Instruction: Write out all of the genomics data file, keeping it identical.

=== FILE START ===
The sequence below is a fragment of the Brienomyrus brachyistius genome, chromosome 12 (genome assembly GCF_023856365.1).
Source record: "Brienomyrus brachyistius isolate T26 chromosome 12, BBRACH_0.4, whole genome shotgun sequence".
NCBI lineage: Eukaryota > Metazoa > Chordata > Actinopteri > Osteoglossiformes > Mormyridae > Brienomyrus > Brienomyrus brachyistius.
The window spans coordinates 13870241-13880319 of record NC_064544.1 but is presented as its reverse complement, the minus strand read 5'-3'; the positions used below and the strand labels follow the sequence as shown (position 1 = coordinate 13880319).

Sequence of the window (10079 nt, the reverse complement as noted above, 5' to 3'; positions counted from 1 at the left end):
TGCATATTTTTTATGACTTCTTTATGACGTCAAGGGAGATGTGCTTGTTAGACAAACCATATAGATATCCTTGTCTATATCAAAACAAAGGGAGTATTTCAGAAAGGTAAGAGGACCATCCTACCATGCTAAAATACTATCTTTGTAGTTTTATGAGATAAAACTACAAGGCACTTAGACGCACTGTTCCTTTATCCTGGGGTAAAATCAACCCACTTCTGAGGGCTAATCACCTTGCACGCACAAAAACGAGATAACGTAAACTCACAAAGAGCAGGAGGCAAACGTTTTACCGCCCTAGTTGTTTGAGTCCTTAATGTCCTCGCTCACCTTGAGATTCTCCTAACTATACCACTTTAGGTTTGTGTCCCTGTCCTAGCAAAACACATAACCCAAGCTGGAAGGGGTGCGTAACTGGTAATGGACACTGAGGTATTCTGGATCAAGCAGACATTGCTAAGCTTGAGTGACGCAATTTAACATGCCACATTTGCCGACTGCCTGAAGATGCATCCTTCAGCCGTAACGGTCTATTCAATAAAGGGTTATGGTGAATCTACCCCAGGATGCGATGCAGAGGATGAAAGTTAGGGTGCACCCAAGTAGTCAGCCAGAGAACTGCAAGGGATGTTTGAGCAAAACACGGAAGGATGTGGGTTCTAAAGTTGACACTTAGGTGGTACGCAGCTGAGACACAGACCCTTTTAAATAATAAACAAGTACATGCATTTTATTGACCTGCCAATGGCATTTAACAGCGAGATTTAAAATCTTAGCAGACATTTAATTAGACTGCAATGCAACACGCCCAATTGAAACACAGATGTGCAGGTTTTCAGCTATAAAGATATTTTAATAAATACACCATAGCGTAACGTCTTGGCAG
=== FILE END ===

The sequence below is a fragment of the Brienomyrus brachyistius genome, chromosome 12 (genome assembly GCF_023856365.1).
Source record: "Brienomyrus brachyistius isolate T26 chromosome 12, BBRACH_0.4, whole genome shotgun sequence".
NCBI lineage: Eukaryota > Metazoa > Chordata > Actinopteri > Osteoglossiformes > Mormyridae > Brienomyrus > Brienomyrus brachyistius.
The window spans coordinates 13870241-13880319 of record NC_064544.1 but is presented as its reverse complement, the minus strand read 5'-3'; the positions used below and the strand labels follow the sequence as shown (position 1 = coordinate 13880319).

Sequence of the window (10079 nt, the reverse complement as noted above, 5' to 3'; positions counted from 1 at the left end):
TGCATATTTTTTATGACTTCTTTATGACGTCAAGGGAGATGTGCTTGTTAGACAAACCATATAGATATCCTTGTCTATATCAAAACAAAGGGAGTATTTCAGAAAGGTAAGAGGACCATCCTACCATGCTAAAATACTATCTTTGTAGTTTTATGAGATAAAACTACAAGGCACTTAGACGCACTGTTCCTTTATCCTGGGGTAAAATCAACCCACTTCTGAGGGCTAATCACCTTGCACGCACAAAAACGAGATAACGTAAACTCACAAAGAGCAGGAGGCAAACGTTTTACCGCCCTAGTTGTTTGAGTCCTTAATGTCCTCGCTCACCTTGAGATTCTCCTAACTATACCACTTTAGGTTTGTGTCCCTGTCCTAGCAAAACACATAACCCAAGCTGGAAGGGGTGCGTAACTGGTAATGGACACTGAGGTATTCTGGATCAAGCAGACATTGCTAAGCTTGAGTGACGCAATTTAACATGCCACATTTGCCGACTGCCTGAAGATGCATCCTTCAGCCGTAACGGTCTATTCAATAAAGGGTTATGGTGAATCTACCCCAGGATGCGATGCAGAGGATGAAAGTTAGGGTGCACCCAAGTAGTCAGCCAGAGAACTGCAAGGGATGTTTGAGCAAAACACGGAAGGATGTGGGTTCTAAAGTTGACACTTAGGTGGTACGCAGCTGAGACACAGACCCTTTTAAATAATAAACAAGTACATGCATTTTATTGACCTGCCAATGGCATTTAACAGCGAGATTTAAAATCTTAGCAGACATTTAATTAGACTGCAATGCAACACGCCCAATTGAAACACAGATGTGCAGGTTTTCAGCTATAAAGATATTTTAATAAATACACCATAGCGTAACGTCTTGGCAG